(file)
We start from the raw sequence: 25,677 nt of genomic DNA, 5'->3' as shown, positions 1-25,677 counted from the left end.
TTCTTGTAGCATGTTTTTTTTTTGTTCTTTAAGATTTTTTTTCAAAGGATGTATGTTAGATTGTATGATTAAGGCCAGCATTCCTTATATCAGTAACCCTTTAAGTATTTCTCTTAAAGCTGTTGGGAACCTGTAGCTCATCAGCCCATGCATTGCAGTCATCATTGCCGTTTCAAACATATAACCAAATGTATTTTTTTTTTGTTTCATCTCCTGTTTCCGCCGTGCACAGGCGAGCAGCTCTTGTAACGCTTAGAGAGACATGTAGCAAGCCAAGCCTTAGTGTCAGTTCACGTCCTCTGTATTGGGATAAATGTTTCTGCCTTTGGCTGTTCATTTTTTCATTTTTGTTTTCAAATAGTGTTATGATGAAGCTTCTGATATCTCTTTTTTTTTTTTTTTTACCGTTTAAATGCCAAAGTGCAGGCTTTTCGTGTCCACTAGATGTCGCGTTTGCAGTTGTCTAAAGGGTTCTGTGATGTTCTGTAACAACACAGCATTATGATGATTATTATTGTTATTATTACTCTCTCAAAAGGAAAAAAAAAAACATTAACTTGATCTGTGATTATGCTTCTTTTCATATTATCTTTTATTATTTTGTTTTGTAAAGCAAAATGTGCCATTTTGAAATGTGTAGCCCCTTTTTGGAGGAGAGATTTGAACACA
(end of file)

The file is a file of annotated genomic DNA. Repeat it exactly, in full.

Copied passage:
We start from the raw sequence: 25,677 nt of genomic DNA, 5'->3' as shown, positions 1-25,677 counted from the left end.
TTCTTGTAGCATGTTTTTTTTTTGTTCTTTAAGATTTTTTTTCAAAGGATGTATGTTAGATTGTATGATTAAGGCCAGCATTCCTTATATCAGTAACCCTTTAAGTATTTCTCTTAAAGCTGTTGGGAACCTGTAGCTCATCAGCCCATGCATTGCAGTCATCATTGCCGTTTCAAACATATAACCAAATGTATTTTTTTTTTGTTTCATCTCCTGTTTCCGCCGTGCACAGGCGAGCAGCTCTTGTAACGCTTAGAGAGACATGTAGCAAGCCAAGCCTTAGTGTCAGTTCACGTCCTCTGTATTGGGATAAATGTTTCTGCCTTTGGCTGTTCATTTTTTCATTTTTGTTTTCAAATAGTGTTATGATGAAGCTTCTGATATCTCTTTTTTTTTTTTTTTTACCGTTTAAATGCCAAAGTGCAGGCTTTTCGTGTCCACTAGATGTCGCGTTTGCAGTTGTCTAAAGGGTTCTGTGATGTTCTGTAACAACACAGCATTATGATGATTATTATTGTTATTATTACTCTCTCAAAAGGAAAAAAAAAAACATTAACTTGATCTGTGATTATGCTTCTTTTCATATTATCTTTTATTATTTTGTTTTGTAAAGCAAAATGTGCCATTTTGAAATGTGTAGCCCCTTTTTGGAGGAGAGATTTGAACACA